Viewing the Commit History
After you have created several commits, or if you have cloned a repository with an existing commit history, you’ll probably want to look back to see what has happened. The most basic and powerful tool to do this is the
git log command.
When you run
in your project, you should get output that looks something like this:
$ git log
By default, with no arguments,
git log lists the commits made in that repository in reverse chronological order. That is, the most recent commits show up first. As you can see, this command lists each commit with its SHA-1 checksum, the author’s name and e-mail, the date written, and the commit message.
A huge number and variety of options to the
git log command are available to show you exactly what you’re looking for. Here, we’ll show you some of the most-used options.
One of the more helpful options is
-p, which shows the diff introduced in each commit. You can also use
-2, which limits the output to only the last two entries:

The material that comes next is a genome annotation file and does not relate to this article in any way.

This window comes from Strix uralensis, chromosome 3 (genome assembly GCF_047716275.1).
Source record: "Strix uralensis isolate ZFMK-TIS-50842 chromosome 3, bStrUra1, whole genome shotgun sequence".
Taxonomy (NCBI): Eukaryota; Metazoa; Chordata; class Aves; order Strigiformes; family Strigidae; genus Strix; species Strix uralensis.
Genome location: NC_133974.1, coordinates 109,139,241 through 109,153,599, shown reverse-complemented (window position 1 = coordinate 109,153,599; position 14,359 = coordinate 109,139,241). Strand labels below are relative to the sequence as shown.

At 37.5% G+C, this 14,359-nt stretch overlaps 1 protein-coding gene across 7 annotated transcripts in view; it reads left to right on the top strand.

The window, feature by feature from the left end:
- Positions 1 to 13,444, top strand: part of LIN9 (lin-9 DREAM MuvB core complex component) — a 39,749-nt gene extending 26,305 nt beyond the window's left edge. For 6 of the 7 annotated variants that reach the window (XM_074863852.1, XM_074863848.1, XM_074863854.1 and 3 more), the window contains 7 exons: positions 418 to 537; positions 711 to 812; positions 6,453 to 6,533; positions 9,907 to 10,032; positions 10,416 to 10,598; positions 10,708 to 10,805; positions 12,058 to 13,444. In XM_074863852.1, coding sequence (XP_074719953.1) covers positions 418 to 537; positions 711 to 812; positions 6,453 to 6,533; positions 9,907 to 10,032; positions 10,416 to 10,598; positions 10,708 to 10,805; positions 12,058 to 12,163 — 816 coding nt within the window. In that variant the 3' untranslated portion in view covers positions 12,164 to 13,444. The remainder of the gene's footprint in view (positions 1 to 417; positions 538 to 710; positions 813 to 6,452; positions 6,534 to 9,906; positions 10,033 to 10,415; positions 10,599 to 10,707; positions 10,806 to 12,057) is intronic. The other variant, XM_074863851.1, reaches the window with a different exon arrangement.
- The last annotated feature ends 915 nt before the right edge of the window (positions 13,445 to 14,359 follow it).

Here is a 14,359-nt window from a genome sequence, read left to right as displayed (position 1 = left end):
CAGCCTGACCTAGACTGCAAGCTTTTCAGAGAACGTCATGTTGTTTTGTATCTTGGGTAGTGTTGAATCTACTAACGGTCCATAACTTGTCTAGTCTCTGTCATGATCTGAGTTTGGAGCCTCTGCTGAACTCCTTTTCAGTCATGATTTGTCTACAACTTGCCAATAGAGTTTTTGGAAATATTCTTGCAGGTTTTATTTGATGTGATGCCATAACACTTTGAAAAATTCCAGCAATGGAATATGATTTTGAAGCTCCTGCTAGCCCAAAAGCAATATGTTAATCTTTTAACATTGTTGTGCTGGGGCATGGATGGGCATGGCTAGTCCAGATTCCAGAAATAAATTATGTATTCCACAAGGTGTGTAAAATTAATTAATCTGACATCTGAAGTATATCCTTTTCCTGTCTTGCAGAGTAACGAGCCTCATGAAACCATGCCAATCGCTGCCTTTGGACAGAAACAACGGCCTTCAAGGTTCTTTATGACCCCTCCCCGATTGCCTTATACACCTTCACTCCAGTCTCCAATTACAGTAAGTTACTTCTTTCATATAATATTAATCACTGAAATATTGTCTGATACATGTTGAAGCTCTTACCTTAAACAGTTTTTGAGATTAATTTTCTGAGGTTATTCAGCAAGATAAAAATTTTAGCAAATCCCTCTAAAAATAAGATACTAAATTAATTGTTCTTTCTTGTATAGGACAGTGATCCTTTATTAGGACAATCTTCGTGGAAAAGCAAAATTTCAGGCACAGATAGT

git log -p –2
If you like to use a more graphical tool to visualize your commit history, you may want to take a look at a Tcl/Tk program called
gitk that is distributed with Git. Gitk is basically a visual
git log tool, and it accepts nearly all the filtering options that
git log does. If you type
gitk on the command line in your project, you should see something like
You can see the commit history in the top half of the window along with a nice ancestry graph. The diff viewer in the bottom half of the window shows you the changes introduced at any commit you click.
I use Bitbucket; I find looking at diffs between changes is also very effective in a browser.
Thank you for listening. Brian.